Oxford volunteers wanted to grow food, community


PARIS — The University of Maine Cooperative Extension is seeking its next class of gardeners to take part in a program that grows food for the needy. 

Every year the Paris-based program attracts between 25 and 30 applicants for its volunteer master gardener program, where seasoned farmers and would-be homesteaders are immersed in a 15-week crash course in farming basics. 

Extension educator Barbara Murphy said volunteers participate at every stage,  from seed to soup, growing and harvesting the crops to helping to stage cooking classes for the culinary clueless.

The catch? The food is free. 

Every tomato, carrot and cabbage grown is carried in through the extension’s doors, where the extension trades in its agricultural hat and acts as a kind of grocery store for families in need, doling out the produce. 

The program carries with it an altruistic dual purpose, Murphy said, where learning about farming runs hand in hand with lessons on giving back. 

“It’s great fun. We know most of the people coming in, and it’s the best use of volunteer effort in Oxford County,” Murphy said. 

While the extension’s growing season runs from July through October, it has begun searching for its next volunteers now. The extension operates two ¾-acre farms, one each in Paris and Rumford, where volunteers split their time between classes. The cost to sign up for the program is $220, though scholarships are available, Murphy said.

On Monday, Murphy announced that statewide produce grown or donated through their program tallied approximately 241,000 pounds this past year. Oxford County contributed 13,300 pounds, about 8,000 pounds of which was grown on the extension’s plots.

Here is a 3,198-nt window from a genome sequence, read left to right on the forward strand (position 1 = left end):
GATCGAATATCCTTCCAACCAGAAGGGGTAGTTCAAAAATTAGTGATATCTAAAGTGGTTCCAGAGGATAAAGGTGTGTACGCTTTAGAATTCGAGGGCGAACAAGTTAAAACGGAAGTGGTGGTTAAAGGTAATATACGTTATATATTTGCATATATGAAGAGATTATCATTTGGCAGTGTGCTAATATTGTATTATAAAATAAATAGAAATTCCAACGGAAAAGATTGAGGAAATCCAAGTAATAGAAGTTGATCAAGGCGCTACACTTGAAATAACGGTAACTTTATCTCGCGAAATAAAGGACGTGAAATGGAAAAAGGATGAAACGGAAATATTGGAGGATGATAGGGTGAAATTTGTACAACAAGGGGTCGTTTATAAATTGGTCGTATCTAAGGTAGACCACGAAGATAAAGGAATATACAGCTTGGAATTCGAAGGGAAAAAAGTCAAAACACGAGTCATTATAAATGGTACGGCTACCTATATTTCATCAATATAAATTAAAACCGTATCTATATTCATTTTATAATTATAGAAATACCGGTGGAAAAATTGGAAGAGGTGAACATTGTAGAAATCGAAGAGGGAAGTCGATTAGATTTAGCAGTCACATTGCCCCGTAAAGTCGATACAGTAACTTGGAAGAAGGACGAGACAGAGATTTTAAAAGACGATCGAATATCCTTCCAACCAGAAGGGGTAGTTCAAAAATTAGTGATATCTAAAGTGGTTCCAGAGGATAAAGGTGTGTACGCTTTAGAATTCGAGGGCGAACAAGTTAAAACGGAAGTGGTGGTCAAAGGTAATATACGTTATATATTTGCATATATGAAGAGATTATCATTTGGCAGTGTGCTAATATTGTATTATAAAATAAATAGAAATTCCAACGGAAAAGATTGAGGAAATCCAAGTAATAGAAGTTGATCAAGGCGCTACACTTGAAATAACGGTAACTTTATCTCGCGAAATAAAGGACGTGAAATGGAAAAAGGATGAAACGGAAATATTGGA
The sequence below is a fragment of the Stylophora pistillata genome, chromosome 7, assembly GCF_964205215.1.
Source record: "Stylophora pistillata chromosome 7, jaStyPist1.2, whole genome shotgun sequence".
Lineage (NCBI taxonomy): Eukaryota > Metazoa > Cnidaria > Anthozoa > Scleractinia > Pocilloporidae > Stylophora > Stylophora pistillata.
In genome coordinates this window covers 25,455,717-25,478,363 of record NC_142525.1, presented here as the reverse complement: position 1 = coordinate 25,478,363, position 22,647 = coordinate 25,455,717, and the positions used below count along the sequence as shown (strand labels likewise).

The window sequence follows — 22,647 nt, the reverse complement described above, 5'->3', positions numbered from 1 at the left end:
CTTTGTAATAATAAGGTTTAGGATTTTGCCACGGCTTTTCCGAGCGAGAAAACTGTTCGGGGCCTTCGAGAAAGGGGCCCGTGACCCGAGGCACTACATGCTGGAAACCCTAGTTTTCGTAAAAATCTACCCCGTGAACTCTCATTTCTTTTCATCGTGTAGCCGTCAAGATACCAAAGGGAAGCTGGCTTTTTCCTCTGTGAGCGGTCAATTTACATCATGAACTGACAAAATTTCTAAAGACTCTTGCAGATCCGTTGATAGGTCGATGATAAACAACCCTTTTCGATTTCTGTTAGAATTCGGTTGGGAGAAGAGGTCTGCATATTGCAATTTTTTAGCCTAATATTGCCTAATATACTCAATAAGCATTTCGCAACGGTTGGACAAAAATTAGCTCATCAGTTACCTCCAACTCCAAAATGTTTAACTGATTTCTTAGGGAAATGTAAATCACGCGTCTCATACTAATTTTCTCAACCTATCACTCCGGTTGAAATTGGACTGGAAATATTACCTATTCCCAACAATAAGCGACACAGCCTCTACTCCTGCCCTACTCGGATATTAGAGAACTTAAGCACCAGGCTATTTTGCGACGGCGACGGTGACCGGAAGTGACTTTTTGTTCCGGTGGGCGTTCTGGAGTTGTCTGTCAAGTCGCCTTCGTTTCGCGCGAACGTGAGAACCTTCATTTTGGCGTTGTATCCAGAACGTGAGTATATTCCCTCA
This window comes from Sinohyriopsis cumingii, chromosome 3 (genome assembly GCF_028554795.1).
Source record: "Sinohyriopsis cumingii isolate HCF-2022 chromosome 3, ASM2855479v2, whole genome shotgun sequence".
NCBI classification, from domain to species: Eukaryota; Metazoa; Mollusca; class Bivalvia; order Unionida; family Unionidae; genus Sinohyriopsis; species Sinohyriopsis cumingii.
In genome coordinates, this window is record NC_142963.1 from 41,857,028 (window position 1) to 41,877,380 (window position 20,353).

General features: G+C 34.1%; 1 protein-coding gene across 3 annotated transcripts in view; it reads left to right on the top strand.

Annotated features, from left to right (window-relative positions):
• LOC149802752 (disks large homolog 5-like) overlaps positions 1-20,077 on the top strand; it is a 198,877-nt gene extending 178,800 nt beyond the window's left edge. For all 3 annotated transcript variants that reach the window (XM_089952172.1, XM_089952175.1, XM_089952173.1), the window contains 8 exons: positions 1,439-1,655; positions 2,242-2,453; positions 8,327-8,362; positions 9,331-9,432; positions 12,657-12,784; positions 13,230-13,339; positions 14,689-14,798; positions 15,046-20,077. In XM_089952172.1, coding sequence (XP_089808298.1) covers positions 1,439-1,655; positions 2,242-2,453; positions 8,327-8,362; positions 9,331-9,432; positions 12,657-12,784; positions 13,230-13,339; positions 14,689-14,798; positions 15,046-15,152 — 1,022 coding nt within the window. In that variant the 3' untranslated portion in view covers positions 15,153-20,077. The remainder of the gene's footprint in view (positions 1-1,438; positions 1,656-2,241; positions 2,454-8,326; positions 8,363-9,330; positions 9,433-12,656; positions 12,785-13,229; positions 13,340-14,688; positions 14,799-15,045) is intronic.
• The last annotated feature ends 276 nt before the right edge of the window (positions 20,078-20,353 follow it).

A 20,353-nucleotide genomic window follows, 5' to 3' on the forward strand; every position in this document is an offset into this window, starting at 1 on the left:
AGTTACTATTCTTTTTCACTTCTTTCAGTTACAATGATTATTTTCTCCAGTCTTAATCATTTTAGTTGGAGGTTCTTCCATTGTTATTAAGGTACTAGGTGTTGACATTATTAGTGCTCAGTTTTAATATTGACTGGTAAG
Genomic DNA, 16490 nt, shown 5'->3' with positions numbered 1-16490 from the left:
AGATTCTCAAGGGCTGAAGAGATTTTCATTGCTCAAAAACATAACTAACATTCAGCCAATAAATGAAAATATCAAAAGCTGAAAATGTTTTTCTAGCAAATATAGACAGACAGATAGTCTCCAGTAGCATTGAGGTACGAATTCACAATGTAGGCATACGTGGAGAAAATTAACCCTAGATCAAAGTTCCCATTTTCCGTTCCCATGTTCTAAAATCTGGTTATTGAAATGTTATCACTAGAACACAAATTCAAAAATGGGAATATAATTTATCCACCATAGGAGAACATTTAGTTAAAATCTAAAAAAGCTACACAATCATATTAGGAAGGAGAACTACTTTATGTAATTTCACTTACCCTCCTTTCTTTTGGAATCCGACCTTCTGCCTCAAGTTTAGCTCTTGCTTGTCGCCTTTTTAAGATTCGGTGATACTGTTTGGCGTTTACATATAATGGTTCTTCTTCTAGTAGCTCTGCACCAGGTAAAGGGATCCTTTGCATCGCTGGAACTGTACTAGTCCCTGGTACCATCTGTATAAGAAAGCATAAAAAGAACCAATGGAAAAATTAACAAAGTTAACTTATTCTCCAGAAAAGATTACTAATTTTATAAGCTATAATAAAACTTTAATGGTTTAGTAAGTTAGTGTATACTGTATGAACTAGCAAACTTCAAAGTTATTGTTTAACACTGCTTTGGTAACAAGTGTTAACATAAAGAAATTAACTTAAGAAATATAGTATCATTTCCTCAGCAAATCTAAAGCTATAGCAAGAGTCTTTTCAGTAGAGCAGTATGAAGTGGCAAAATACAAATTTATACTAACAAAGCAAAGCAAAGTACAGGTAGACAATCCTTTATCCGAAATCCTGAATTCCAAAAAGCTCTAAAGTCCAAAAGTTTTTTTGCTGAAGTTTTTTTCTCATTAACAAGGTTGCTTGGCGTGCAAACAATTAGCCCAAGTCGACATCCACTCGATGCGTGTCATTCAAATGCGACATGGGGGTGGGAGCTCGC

During peak growing season, she estimated that about 100 families come to their Olson Road location, where their office building has been turned into a mock grocery store, to pick up the goods, learn how to cook them and meet the farmers. 

While the gross poundage of crops is down from last year — Murphy cited a slow start to the growing season — the popularity of the program will see it expanded into Lovell. 

Unlike other counties, Murphy said Oxford offers a unique twist by sourcing the food it grows directly to its clients. When the program started in 1999, food pantries’ hours were too sporadic to organize delivery of fresh produce in a timely manner. 

The need has changed too. 

“When I started, there would be 12 to 15 people here. A slow night now would be 90 families,” she said.

Volunteers need not have gardening skill, just a love of farming and the willingness to help. 

“The purpose behind the whole program is a group of people who want to use their skills to benefit the community,” she said.

More information about the program can be found at umaine.edu/oxford/ or by calling the extension at 743-6329. 

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